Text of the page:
With a common weakness enumeration (CWE-78) classified as OS command injection, the vulnerability could allow an unprivileged local attacker to run arbitrary commands with system user privileges by invoking the update service command with a crafted argument, according to the advisory.

In the privilege escalation proof of concept (PoC), the researcher wrote: “The vulnerability can be exploited by copying to an a local attacker controller folder, the ptUpdate.exe binary. Also, a malicious dll must be placed in the same folder, named wbxtrace.dll. To gain privileges, the attacker must start the service with the command line: sc start webexservice install software-update 1 ‘attacker-controlled-path’ (if the parameter 1 doesn’t work, then 2 should be used).”

While the video conferencing provider had fixed this vulnerability last month, Accossatto was reportedly able to bypass that fix using DLL hijacking. Cisco’s Webex Meetings has now released a new patch and updated its previous security notice.

More: https://www.infosecurity-magazine.com/news/vulnerability

Gartner Lists Top 10 Strategic IoT Technologies, Trends Through 2023

By: Chris Preimesberger

At its symposium and IT expo Nov. 7 in Barcelona, Spain, IT researcher and market analyst Gartner announced what it sees as the most important strategic internet of things (IoT) technology trends that will drive digital business innovation from now through 2023.

“The IoT will continue to deliver new opportunities for digital business innovation for the next decade, many of which will be enabled by new or improved technologies,” Nick Jones, research vice president at Gartner, said in a media advisory. “CIOs who master innovative IoT trends have the opportunity to lead digital innovation in their business.”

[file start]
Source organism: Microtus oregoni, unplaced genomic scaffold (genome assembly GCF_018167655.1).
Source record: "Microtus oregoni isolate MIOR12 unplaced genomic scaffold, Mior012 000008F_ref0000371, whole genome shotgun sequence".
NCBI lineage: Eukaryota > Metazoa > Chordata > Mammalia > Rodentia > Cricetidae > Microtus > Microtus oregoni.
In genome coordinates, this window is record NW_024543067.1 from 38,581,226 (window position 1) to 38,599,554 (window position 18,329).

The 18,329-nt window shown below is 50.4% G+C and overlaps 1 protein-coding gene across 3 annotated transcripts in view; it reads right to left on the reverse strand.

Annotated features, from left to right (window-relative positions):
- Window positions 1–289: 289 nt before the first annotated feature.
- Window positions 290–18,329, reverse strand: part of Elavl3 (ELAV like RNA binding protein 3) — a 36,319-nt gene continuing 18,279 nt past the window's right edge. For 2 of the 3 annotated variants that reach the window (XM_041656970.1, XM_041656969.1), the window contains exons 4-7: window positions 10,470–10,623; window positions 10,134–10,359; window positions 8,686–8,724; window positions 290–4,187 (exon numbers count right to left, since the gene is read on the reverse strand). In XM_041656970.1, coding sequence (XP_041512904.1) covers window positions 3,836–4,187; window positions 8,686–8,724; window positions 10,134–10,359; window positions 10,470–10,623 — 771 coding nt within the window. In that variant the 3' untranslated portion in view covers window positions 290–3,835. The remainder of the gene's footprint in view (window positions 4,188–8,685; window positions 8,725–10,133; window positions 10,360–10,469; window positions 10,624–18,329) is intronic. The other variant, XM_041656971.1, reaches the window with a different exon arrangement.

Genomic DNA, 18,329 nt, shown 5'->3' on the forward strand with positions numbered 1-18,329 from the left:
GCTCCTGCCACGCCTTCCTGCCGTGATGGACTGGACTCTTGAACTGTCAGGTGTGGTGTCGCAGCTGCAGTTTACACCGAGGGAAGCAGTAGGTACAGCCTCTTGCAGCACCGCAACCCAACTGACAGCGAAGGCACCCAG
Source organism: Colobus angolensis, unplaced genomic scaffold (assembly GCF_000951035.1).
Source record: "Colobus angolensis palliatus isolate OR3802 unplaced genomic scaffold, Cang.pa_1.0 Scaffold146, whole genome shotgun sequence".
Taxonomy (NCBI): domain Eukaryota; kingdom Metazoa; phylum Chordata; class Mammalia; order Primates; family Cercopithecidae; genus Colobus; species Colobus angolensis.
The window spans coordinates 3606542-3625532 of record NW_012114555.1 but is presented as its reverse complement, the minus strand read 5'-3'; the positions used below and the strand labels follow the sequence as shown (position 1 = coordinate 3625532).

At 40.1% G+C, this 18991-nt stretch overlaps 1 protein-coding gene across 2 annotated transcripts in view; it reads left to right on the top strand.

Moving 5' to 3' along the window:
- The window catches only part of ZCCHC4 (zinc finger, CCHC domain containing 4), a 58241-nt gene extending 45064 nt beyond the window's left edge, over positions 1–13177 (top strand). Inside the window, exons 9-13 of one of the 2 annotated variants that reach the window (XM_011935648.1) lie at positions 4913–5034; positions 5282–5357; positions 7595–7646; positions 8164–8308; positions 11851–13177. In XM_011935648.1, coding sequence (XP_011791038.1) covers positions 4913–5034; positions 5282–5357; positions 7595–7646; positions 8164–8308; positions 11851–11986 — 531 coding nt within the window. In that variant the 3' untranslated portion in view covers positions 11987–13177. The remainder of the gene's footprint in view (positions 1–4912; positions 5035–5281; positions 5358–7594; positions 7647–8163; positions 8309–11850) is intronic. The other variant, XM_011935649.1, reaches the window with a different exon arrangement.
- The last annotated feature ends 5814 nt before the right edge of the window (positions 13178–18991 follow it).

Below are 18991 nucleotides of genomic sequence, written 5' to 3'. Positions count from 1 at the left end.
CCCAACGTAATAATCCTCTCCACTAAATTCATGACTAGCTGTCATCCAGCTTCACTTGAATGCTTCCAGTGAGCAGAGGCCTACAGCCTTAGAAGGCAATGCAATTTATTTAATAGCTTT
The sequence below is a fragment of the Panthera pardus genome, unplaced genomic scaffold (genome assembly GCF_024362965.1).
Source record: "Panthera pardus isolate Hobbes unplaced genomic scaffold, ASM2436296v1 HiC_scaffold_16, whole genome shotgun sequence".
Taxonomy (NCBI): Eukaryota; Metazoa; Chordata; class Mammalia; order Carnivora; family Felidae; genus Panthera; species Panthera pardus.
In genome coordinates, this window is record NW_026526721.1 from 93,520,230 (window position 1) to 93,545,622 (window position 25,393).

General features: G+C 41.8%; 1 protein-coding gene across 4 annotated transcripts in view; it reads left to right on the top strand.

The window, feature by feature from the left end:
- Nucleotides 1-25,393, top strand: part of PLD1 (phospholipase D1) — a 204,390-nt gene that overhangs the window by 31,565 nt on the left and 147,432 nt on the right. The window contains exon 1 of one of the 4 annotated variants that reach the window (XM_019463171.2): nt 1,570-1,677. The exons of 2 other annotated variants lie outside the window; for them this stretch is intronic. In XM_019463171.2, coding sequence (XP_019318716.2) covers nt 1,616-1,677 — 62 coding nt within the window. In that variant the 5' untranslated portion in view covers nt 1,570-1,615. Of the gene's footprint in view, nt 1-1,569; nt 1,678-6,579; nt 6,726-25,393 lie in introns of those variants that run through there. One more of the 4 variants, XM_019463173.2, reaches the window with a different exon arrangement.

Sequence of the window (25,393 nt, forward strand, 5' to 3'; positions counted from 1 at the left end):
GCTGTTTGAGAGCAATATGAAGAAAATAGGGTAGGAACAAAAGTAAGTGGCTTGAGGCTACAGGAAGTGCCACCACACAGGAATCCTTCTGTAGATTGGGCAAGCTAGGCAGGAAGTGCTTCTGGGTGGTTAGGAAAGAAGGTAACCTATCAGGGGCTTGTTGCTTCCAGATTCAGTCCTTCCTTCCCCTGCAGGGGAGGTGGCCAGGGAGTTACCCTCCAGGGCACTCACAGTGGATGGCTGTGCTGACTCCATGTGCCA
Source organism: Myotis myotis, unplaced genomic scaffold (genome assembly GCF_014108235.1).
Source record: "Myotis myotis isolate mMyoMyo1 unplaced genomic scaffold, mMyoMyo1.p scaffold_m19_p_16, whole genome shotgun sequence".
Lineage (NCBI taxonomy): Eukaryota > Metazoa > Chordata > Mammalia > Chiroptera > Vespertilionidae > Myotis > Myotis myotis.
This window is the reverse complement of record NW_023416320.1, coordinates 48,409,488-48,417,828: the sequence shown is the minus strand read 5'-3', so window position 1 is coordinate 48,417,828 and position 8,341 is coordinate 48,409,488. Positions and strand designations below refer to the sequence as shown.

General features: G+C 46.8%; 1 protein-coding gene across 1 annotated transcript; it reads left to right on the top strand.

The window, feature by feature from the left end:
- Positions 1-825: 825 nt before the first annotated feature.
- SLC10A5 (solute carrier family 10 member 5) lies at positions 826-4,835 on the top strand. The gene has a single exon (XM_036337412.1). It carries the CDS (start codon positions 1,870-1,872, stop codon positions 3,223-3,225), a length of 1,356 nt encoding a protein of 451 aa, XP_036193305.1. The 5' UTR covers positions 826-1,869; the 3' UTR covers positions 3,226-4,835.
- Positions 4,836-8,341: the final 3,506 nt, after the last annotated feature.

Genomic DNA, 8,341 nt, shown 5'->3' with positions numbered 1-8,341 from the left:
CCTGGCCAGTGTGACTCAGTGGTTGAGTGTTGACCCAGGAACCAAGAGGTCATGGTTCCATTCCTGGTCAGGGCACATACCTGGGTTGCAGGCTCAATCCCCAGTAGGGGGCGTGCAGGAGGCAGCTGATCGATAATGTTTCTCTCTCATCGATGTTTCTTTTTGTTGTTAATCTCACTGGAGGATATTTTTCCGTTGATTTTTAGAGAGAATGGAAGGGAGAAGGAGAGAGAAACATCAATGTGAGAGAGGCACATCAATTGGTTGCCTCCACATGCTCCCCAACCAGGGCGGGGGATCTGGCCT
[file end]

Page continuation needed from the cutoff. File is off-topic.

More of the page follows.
In addition, CIOs must obtain the necessary skills and partners to support key emerging IoT trends and technologies because by 2023 most CIO will be responsible for more than three times as many endpoints as they were this year, the researcher said.

Analysts discussed how CIOs can lead their businesses to discover IoT opportunities and make IoT projects a success during Gartner Symposium/ITxpo, which is taking place in Barcelona through Nov. 8.

Following is Gartner’s list of the 10 most strategic IoT technologies and trends that it expects will enable new revenue streams and business models during the next five years.

Trend No. 1: Trusted

Gartner forecasts that 14.2 billion connected things will be in use in 2019, and that the total will reach 25 billion by 2021, producing an immense volume of data. “Data is the fuel that powers the IoT, and the organization’s ability to derive meaning from it will define their long-term success,” said Nick Jones, research vice president at Gartner. “AI will be applied to a wide range of IoT information, including video, still images, speech, network traffic activity and sensor data.”

The technology landscape for AI is complex and will remain so through 2023, with many IT vendors investing heavily in AI, variants of AI coexisting, and new AI-based tolls and services emerging. Despite this complexity, it will be possible to achieve good results with AI in a wide range of IoT situations. As a result, CIOs must build an organization with the tools and skills to exploit AI in their IoT strategy.

More: https://www.itpro.co.uk/data-breaches/32393/attackers-steal-credit-card-details-in-vision-direct-data-breach